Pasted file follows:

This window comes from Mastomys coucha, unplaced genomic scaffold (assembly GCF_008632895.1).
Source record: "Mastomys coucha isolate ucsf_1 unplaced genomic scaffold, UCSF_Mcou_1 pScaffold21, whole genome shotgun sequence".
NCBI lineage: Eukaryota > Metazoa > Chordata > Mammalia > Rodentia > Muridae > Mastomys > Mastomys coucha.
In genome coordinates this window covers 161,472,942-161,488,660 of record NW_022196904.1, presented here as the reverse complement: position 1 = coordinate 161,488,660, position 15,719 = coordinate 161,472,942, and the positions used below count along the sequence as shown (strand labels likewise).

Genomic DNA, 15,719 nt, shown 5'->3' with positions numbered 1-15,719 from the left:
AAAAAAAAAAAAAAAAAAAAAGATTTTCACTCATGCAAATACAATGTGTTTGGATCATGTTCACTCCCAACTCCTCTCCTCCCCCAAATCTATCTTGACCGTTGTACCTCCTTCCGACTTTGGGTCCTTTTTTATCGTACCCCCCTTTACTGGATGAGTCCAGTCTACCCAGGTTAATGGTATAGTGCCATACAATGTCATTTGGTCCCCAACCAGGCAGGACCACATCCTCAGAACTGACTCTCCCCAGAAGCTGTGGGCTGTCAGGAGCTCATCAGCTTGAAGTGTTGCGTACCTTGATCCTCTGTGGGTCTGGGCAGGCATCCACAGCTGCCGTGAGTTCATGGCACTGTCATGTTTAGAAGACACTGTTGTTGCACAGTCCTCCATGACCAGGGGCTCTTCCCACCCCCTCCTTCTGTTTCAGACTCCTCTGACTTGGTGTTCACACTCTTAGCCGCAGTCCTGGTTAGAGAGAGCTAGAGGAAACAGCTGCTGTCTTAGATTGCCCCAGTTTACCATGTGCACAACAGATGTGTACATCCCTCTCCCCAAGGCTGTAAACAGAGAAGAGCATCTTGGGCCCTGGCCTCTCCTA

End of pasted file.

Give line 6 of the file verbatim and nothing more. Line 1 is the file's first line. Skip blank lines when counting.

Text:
AAAAAAAAAAAAAAAAAAAAAGATTTTCACTCATGCAAATACAATGTGTTTGGATCATGTTCACTCCCAACTCCTCTCCTCCCCCAAATCTATCTTGACCGTTGTACCTCCTTCCGACTTTGGGTCCTTTTTTATCGTACCCCCCTTTACTGGATGAGTCCAGTCTACCCAGGTTAATGGTATAGTGCCATACAATGTCATTTGGTCCCCAACCAGGCAGGACCACATCCTCAGAACTGACTCTCCCCAGAAGCTGTGGGCTGTCAGGAGCTCATCAGCTTGAAGTGTTGCGTACCTTGATCCTCTGTGGGTCTGGGCAGGCATCCACAGCTGCCGTGAGTTCATGGCACTGTCATGTTTAGAAGACACTGTTGTTGCACAGTCCTCCATGACCAGGGGCTCTTCCCACCCCCTCCTTCTGTTTCAGACTCCTCTGACTTGGTGTTCACACTCTTAGCCGCAGTCCTGGTTAGAGAGAGCTAGAGGAAACAGCTGCTGTCTTAGATTGCCCCAGTTTACCATGTGCACAACAGATGTGTACATCCCTCTCCCCAAGGCTGTAAACAGAGAAGAGCATCTTGGGCCCTGGCCTCTCCTA